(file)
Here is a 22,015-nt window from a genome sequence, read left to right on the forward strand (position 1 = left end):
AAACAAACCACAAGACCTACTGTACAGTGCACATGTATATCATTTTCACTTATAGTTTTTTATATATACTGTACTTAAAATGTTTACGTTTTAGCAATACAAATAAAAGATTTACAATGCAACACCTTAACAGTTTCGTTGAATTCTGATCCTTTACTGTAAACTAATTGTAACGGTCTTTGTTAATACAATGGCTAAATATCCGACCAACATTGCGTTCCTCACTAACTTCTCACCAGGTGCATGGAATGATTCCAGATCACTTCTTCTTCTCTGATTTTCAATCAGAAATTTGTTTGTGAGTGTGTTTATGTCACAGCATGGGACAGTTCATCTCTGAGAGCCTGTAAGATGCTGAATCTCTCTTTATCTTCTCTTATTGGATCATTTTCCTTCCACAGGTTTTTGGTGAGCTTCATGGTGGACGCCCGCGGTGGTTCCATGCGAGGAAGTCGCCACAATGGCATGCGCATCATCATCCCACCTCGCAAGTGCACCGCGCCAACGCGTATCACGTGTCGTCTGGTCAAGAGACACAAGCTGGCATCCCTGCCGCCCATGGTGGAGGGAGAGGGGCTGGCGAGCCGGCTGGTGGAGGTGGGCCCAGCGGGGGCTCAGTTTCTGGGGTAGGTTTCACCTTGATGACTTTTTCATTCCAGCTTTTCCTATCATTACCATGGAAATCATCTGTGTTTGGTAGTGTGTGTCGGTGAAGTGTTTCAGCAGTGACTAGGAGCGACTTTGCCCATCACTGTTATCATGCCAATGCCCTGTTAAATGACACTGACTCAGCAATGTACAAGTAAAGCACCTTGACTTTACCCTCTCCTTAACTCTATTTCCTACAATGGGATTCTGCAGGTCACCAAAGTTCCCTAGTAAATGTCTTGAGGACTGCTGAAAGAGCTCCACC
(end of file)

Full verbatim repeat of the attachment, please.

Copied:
Here is a 22,015-nt window from a genome sequence, read left to right on the forward strand (position 1 = left end):
AAACAAACCACAAGACCTACTGTACAGTGCACATGTATATCATTTTCACTTATAGTTTTTTATATATACTGTACTTAAAATGTTTACGTTTTAGCAATACAAATAAAAGATTTACAATGCAACACCTTAACAGTTTCGTTGAATTCTGATCCTTTACTGTAAACTAATTGTAACGGTCTTTGTTAATACAATGGCTAAATATCCGACCAACATTGCGTTCCTCACTAACTTCTCACCAGGTGCATGGAATGATTCCAGATCACTTCTTCTTCTCTGATTTTCAATCAGAAATTTGTTTGTGAGTGTGTTTATGTCACAGCATGGGACAGTTCATCTCTGAGAGCCTGTAAGATGCTGAATCTCTCTTTATCTTCTCTTATTGGATCATTTTCCTTCCACAGGTTTTTGGTGAGCTTCATGGTGGACGCCCGCGGTGGTTCCATGCGAGGAAGTCGCCACAATGGCATGCGCATCATCATCCCACCTCGCAAGTGCACCGCGCCAACGCGTATCACGTGTCGTCTGGTCAAGAGACACAAGCTGGCATCCCTGCCGCCCATGGTGGAGGGAGAGGGGCTGGCGAGCCGGCTGGTGGAGGTGGGCCCAGCGGGGGCTCAGTTTCTGGGGTAGGTTTCACCTTGATGACTTTTTCATTCCAGCTTTTCCTATCATTACCATGGAAATCATCTGTGTTTGGTAGTGTGTGTCGGTGAAGTGTTTCAGCAGTGACTAGGAGCGACTTTGCCCATCACTGTTATCATGCCAATGCCCTGTTAAATGACACTGACTCAGCAATGTACAAGTAAAGCACCTTGACTTTACCCTCTCCTTAACTCTATTTCCTACAATGGGATTCTGCAGGTCACCAAAGTTCCCTAGTAAATGTCTTGAGGACTGCTGAAAGAGCTCCACC